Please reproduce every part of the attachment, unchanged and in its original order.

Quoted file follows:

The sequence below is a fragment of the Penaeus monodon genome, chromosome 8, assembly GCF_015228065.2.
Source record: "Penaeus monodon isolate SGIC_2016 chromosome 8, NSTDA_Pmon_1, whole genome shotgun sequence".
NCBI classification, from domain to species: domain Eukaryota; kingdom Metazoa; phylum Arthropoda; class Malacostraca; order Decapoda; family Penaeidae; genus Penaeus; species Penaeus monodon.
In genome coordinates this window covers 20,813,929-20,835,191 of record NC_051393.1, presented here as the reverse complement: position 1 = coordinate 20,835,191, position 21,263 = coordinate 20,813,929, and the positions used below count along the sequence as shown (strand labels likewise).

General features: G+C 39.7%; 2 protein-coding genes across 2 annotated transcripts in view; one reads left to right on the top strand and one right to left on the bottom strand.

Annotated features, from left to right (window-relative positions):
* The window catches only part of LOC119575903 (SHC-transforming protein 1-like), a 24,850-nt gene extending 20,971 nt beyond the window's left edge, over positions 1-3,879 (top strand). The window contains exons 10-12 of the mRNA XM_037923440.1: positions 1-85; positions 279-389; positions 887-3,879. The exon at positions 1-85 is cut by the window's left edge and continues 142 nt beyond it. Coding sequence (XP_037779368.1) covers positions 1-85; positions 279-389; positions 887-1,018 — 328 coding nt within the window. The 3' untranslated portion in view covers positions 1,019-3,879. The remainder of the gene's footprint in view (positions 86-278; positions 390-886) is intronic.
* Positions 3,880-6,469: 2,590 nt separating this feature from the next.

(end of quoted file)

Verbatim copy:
The sequence below is a fragment of the Penaeus monodon genome, chromosome 8, assembly GCF_015228065.2.
Source record: "Penaeus monodon isolate SGIC_2016 chromosome 8, NSTDA_Pmon_1, whole genome shotgun sequence".
NCBI classification, from domain to species: domain Eukaryota; kingdom Metazoa; phylum Arthropoda; class Malacostraca; order Decapoda; family Penaeidae; genus Penaeus; species Penaeus monodon.
In genome coordinates this window covers 20,813,929-20,835,191 of record NC_051393.1, presented here as the reverse complement: position 1 = coordinate 20,835,191, position 21,263 = coordinate 20,813,929, and the positions used below count along the sequence as shown (strand labels likewise).

General features: G+C 39.7%; 2 protein-coding genes across 2 annotated transcripts in view; one reads left to right on the top strand and one right to left on the bottom strand.

Annotated features, from left to right (window-relative positions):
* The window catches only part of LOC119575903 (SHC-transforming protein 1-like), a 24,850-nt gene extending 20,971 nt beyond the window's left edge, over positions 1-3,879 (top strand). The window contains exons 10-12 of the mRNA XM_037923440.1: positions 1-85; positions 279-389; positions 887-3,879. The exon at positions 1-85 is cut by the window's left edge and continues 142 nt beyond it. Coding sequence (XP_037779368.1) covers positions 1-85; positions 279-389; positions 887-1,018 — 328 coding nt within the window. The 3' untranslated portion in view covers positions 1,019-3,879. The remainder of the gene's footprint in view (positions 86-278; positions 390-886) is intronic.
* Positions 3,880-6,469: 2,590 nt separating this feature from the next.